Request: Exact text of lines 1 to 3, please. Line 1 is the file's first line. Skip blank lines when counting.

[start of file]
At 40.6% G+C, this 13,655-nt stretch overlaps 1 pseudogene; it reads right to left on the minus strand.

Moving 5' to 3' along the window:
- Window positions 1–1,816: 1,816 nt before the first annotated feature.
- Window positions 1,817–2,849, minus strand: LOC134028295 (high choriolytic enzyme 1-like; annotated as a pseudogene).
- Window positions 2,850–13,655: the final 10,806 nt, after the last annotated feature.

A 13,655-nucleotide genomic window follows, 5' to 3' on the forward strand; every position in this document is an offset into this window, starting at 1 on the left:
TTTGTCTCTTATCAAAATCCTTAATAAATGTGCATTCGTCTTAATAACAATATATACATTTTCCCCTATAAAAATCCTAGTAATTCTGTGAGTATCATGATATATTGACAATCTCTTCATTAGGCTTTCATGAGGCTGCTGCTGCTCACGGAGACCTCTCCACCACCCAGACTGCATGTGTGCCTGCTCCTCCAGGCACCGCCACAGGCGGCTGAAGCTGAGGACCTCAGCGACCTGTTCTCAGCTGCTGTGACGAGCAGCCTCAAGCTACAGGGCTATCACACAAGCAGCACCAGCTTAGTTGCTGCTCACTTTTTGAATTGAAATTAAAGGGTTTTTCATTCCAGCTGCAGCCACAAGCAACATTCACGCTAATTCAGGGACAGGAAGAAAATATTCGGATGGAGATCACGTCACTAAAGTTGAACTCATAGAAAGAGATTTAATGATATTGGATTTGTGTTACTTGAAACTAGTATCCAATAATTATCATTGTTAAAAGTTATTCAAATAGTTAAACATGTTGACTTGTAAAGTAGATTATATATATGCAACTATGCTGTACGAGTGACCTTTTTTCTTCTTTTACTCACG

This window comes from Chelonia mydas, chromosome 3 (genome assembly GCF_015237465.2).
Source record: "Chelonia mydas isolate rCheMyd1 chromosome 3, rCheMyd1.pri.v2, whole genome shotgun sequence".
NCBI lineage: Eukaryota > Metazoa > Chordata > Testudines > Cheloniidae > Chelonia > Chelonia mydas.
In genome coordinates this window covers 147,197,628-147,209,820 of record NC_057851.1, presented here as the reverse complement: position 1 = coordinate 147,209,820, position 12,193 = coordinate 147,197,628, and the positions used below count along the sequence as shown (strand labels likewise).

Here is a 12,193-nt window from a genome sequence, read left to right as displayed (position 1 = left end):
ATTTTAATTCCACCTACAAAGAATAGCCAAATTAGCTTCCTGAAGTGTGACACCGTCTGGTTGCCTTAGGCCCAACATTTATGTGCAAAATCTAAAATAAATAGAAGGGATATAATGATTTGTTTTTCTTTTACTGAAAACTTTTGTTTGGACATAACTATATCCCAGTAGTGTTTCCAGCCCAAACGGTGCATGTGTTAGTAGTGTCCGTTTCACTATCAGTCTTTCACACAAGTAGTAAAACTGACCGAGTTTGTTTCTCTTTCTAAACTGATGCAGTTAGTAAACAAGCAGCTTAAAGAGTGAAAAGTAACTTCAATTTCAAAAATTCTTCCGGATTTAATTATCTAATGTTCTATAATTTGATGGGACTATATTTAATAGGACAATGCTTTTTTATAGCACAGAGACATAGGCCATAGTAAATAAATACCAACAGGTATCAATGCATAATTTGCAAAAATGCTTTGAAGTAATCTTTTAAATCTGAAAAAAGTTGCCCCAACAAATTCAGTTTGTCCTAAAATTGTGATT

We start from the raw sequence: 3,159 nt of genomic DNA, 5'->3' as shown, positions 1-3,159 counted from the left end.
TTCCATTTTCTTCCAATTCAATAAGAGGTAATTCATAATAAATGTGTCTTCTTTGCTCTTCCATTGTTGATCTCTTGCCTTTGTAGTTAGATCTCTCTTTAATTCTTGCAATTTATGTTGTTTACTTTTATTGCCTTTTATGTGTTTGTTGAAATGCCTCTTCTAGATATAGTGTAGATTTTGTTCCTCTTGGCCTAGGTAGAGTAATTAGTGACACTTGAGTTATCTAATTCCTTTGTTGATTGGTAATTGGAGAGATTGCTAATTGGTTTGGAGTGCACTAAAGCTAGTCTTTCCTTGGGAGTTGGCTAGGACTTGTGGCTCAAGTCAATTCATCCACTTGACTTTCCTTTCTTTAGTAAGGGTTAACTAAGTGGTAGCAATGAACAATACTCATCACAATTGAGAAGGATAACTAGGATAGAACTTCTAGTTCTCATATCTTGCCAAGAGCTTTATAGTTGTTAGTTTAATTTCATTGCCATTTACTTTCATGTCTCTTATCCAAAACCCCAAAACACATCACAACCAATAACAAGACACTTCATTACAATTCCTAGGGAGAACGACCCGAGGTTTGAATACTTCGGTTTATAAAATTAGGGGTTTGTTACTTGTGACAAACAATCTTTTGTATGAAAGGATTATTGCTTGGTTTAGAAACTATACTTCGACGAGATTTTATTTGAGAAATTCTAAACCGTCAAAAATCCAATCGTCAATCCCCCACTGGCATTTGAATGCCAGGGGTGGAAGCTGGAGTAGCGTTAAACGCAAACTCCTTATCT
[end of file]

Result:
At 40.6% G+C, this 13,655-nt stretch overlaps 1 pseudogene; it reads right to left on the minus strand.

Moving 5' to 3' along the window:
- Window positions 1–1,816: 1,816 nt before the first annotated feature.